Over at Bomb’s blog you can read “First Kiss,” a short story by Clarice Lispector, and translated from the Portuguese by Rachel Klein.
The two of them murmured more than talked: the relationship had begun just a little while before and they were both giddy, it was love. Love and what comes with it: jealousy.
—It’s fine, I believe you that I’m your first love, this makes me happy. But tell me the truth, only the truth: you never kissed a woman before you kissed me?
It was simple:
—Yes, I’ve kissed a woman before.
—Who was she?, she asked sorrowfully
He tried to tell it crudely, he didn’t know how.
The tour bus slowly climbed the mountain range. He, a kid surrounded by noisy kids, let the cool breeze hit his face and pass through his hair with its long fingers, fine and weightless like those of a mother. At times he remained quiet, without quite thinking, and only feeling – it felt so good. Concentrating on feeling was difficult in the midst of the uproar of his friends.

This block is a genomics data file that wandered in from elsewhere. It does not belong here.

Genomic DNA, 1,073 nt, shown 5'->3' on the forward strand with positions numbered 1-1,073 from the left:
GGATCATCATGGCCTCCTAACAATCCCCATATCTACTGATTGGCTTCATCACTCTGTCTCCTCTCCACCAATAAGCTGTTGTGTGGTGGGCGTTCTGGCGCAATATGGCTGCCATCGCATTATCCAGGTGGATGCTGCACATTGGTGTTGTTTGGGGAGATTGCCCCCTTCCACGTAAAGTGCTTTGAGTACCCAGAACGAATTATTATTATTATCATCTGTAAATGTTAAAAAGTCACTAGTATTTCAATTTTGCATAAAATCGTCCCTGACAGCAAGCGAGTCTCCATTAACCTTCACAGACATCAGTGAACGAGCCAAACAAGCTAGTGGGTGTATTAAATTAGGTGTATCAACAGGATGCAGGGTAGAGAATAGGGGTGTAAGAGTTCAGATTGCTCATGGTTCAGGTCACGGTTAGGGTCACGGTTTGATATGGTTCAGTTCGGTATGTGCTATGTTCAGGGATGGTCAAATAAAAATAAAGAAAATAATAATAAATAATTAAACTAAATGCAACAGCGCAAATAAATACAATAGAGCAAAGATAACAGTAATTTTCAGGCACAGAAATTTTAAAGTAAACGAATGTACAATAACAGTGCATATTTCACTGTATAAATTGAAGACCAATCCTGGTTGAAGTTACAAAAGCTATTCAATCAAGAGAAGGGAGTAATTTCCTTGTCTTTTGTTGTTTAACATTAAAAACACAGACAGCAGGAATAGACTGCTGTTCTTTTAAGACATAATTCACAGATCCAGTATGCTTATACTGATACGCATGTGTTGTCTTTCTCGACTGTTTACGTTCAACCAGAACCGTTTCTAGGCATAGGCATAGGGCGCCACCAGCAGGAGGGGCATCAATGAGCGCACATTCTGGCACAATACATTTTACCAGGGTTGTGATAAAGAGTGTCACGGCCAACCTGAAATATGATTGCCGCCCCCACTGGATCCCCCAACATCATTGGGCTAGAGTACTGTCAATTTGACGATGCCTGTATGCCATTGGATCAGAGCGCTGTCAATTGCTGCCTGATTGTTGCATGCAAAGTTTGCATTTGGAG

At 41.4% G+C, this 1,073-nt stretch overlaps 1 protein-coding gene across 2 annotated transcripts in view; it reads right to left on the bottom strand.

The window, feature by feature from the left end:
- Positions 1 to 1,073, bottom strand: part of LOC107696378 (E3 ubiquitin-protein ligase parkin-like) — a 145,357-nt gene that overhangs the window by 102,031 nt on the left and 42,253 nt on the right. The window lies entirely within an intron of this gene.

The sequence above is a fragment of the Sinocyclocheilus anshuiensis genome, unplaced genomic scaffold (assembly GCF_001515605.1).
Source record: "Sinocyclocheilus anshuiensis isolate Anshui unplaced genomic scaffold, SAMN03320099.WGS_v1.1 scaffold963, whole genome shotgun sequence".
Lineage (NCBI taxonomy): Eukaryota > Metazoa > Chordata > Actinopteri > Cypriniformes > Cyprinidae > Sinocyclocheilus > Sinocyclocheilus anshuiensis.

Read the full story here.
Karel Schoeman’s Afrikaans novel, This Life, translated by Else Silke, falls into a genre maybe only noticed by the type of reader who tends toward Wittgenstein-type family resemblances. The essential resemblance is an elderly narrator, usually alone—or with one other. . .
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The Crimson Thread of Abandon is the first collection of short fiction available in English by the prolific Japanese writer and all-around avant-garde trickster Terayama Shūji, who died in 1983 at the age of 47. This collection would be important. . .